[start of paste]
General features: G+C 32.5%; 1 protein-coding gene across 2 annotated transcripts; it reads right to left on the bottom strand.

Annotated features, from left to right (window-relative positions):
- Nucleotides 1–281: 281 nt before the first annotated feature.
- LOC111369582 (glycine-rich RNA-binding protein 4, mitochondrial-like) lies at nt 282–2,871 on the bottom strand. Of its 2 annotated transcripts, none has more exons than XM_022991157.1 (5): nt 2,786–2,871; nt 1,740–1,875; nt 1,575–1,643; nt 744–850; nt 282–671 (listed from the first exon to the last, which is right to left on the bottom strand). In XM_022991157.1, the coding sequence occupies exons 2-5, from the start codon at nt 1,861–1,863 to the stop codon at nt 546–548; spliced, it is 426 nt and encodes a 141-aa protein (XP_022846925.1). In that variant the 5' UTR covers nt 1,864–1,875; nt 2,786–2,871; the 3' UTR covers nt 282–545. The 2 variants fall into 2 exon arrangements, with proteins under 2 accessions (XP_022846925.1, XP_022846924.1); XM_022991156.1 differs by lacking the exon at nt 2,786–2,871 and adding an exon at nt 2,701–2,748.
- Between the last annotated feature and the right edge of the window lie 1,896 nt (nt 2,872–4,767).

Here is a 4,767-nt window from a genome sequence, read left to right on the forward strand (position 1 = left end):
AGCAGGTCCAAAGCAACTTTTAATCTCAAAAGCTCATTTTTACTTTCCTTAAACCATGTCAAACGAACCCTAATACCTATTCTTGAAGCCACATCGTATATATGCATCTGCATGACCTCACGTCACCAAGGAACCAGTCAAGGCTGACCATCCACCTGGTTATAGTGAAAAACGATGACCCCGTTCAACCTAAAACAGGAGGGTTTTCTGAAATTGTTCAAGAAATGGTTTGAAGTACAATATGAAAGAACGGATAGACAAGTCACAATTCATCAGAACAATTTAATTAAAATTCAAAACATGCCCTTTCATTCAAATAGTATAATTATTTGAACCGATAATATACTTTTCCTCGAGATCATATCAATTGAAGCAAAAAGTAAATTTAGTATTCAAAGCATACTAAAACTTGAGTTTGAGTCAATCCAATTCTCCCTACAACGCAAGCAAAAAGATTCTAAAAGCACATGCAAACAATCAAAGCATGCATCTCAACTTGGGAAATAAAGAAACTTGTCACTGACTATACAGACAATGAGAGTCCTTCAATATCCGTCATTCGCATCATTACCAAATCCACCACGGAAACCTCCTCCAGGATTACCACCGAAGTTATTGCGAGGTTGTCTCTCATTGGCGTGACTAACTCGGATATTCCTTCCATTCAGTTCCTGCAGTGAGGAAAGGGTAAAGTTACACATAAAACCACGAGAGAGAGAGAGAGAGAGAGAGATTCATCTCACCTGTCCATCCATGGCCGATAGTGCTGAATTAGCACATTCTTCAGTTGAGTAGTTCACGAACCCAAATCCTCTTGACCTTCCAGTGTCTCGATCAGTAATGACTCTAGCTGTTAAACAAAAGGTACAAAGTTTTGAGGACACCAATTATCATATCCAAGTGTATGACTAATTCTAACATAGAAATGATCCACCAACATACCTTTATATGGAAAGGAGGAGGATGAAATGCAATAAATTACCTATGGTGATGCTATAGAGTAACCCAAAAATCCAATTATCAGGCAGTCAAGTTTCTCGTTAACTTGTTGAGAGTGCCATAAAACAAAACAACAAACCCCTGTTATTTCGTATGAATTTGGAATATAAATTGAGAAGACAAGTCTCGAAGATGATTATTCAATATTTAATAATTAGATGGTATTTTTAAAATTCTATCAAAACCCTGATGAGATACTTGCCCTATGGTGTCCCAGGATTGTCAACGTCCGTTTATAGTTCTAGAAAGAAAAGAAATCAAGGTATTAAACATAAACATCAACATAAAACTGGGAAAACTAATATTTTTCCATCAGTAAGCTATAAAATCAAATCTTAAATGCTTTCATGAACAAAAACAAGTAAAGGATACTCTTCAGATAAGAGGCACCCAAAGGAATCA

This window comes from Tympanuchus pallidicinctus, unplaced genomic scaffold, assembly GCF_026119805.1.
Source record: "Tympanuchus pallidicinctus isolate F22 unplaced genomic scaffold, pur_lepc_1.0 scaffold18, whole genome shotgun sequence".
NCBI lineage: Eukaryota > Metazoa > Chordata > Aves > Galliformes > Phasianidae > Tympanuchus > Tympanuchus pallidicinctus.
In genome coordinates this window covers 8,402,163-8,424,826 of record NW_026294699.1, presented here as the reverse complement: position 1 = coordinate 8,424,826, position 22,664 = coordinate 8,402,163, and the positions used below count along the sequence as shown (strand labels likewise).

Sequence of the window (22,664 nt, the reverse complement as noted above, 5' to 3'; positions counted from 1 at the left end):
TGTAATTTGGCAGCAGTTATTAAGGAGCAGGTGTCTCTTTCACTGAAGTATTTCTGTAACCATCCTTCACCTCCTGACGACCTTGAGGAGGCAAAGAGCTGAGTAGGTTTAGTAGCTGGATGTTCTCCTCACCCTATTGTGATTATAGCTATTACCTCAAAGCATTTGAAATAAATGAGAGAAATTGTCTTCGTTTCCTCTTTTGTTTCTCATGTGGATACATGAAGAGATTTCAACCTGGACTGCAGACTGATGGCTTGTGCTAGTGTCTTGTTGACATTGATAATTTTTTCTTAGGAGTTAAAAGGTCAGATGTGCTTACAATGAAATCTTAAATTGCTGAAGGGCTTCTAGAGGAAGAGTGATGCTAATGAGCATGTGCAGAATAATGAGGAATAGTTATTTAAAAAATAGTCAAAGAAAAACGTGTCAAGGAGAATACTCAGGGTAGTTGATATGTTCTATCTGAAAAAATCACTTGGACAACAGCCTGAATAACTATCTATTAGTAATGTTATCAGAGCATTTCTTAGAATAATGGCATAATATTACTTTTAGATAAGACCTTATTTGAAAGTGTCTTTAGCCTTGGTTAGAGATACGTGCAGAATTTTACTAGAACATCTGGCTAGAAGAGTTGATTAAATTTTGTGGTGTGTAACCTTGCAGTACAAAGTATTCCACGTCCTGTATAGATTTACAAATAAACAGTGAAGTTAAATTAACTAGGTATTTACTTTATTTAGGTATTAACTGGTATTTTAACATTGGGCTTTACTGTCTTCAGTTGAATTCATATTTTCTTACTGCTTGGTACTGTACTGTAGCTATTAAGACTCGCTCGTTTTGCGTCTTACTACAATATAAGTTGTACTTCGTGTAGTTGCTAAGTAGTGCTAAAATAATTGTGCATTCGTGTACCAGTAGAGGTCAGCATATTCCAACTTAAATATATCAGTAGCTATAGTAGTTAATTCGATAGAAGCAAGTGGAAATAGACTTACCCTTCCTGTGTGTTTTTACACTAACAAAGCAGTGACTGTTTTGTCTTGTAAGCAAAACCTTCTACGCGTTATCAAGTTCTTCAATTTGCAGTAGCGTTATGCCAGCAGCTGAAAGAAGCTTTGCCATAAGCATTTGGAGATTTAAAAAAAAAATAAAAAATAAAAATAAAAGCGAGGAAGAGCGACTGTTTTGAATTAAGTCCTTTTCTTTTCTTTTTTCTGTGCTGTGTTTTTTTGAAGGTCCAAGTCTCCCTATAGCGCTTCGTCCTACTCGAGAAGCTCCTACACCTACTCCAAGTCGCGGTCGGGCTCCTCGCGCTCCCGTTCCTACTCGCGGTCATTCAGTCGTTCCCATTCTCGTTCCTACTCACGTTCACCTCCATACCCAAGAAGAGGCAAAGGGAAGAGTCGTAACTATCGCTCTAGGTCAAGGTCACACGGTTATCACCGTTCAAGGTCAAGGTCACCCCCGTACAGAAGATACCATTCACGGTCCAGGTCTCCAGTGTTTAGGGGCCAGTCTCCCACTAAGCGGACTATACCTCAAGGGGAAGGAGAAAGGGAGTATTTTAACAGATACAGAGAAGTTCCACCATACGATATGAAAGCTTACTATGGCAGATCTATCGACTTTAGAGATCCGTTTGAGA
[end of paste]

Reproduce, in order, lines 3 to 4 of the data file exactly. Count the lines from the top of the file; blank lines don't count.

- Nucleotides 1–281: 281 nt before the first annotated feature.
- LOC111369582 (glycine-rich RNA-binding protein 4, mitochondrial-like) lies at nt 282–2,871 on the bottom strand. Of its 2 annotated transcripts, none has more exons than XM_022991157.1 (5): nt 2,786–2,871; nt 1,740–1,875; nt 1,575–1,643; nt 744–850; nt 282–671 (listed from the first exon to the last, which is right to left on the bottom strand). In XM_022991157.1, the coding sequence occupies exons 2-5, from the start codon at nt 1,861–1,863 to the stop codon at nt 546–548; spliced, it is 426 nt and encodes a 141-aa protein (XP_022846925.1). In that variant the 5' UTR covers nt 1,864–1,875; nt 2,786–2,871; the 3' UTR covers nt 282–545. The 2 variants fall into 2 exon arrangements, with proteins under 2 accessions (XP_022846925.1, XP_022846924.1); XM_022991156.1 differs by lacking the exon at nt 2,786–2,871 and adding an exon at nt 2,701–2,748.